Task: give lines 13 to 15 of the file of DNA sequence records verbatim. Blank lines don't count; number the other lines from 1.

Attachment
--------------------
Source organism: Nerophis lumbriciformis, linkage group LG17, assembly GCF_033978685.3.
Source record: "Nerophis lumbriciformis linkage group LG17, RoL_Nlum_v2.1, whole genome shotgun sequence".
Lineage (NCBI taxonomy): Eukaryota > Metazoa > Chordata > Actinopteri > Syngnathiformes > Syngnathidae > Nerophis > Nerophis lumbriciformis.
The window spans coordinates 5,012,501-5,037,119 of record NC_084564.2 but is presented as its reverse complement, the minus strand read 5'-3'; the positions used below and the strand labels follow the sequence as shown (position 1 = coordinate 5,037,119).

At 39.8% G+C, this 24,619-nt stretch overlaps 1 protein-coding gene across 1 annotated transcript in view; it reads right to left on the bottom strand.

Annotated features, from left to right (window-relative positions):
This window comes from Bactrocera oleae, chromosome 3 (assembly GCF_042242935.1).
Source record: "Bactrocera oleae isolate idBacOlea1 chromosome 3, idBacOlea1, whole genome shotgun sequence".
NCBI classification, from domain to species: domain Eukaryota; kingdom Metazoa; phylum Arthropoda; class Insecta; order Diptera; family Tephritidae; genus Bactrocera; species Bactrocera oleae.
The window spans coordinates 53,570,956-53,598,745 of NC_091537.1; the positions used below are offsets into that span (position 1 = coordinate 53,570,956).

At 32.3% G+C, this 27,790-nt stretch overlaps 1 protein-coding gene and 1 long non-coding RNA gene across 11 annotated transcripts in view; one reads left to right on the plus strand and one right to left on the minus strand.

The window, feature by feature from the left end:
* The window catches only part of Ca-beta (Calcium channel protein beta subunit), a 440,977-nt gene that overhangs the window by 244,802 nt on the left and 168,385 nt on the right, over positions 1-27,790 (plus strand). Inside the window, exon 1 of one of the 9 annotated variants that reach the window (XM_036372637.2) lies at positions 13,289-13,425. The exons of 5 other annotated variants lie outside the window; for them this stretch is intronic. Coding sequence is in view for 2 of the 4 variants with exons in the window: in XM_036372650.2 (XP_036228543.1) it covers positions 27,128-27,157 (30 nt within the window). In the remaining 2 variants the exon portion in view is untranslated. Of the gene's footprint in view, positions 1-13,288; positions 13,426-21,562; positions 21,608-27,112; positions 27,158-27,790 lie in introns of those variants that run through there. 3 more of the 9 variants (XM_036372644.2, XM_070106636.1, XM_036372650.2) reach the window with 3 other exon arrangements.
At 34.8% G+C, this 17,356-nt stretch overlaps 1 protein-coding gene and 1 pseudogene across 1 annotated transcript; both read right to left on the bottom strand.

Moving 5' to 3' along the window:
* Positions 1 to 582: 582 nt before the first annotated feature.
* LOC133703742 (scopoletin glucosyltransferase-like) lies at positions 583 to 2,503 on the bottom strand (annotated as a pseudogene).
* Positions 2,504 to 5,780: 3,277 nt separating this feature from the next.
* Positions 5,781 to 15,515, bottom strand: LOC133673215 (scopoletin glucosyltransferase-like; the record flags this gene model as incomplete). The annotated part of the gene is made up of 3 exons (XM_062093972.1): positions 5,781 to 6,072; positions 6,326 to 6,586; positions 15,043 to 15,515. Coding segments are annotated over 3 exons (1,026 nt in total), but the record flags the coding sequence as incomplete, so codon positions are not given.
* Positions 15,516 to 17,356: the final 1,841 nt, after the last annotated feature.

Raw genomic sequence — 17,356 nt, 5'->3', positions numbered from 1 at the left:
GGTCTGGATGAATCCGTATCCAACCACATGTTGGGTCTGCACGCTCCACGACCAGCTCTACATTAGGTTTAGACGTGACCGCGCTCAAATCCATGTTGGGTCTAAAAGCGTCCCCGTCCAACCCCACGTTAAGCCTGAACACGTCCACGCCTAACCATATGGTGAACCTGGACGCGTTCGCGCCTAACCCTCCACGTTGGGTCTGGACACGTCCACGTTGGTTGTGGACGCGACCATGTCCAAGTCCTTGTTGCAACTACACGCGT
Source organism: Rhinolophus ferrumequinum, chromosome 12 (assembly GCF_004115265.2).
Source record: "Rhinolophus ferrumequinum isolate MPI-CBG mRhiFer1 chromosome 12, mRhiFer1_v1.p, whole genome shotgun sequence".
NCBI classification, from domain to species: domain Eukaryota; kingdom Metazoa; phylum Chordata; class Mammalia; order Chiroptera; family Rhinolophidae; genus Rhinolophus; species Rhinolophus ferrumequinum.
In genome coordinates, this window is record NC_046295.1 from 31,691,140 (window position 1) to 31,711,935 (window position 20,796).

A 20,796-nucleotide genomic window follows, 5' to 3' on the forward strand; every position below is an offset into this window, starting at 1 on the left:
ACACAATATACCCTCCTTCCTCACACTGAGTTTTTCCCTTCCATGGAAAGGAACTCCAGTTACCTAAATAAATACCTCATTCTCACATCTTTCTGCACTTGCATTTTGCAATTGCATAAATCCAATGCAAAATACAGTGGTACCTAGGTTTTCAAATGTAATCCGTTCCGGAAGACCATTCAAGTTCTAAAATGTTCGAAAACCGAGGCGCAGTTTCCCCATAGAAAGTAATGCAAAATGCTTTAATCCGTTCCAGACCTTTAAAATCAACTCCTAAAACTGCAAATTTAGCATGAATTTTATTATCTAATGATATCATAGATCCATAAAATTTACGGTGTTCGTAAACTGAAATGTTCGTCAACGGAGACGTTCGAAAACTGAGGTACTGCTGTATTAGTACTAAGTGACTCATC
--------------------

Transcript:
* The window catches only part of Ca-beta (Calcium channel protein beta subunit), a 440,977-nt gene that overhangs the window by 244,802 nt on the left and 168,385 nt on the right, over positions 1-27,790 (plus strand). Inside the window, exon 1 of one of the 9 annotated variants that reach the window (XM_036372637.2) lies at positions 13,289-13,425. The exons of 5 other annotated variants lie outside the window; for them this stretch is intronic. Coding sequence is in view for 2 of the 4 variants with exons in the window: in XM_036372650.2 (XP_036228543.1) it covers positions 27,128-27,157 (30 nt within the window). In the remaining 2 variants the exon portion in view is untranslated. Of the gene's footprint in view, positions 1-13,288; positions 13,426-21,562; positions 21,608-27,112; positions 27,158-27,790 lie in introns of those variants that run through there. 3 more of the 9 variants (XM_036372644.2, XM_070106636.1, XM_036372650.2) reach the window with 3 other exon arrangements.
At 34.8% G+C, this 17,356-nt stretch overlaps 1 protein-coding gene and 1 pseudogene across 1 annotated transcript; both read right to left on the bottom strand.

Moving 5' to 3' along the window: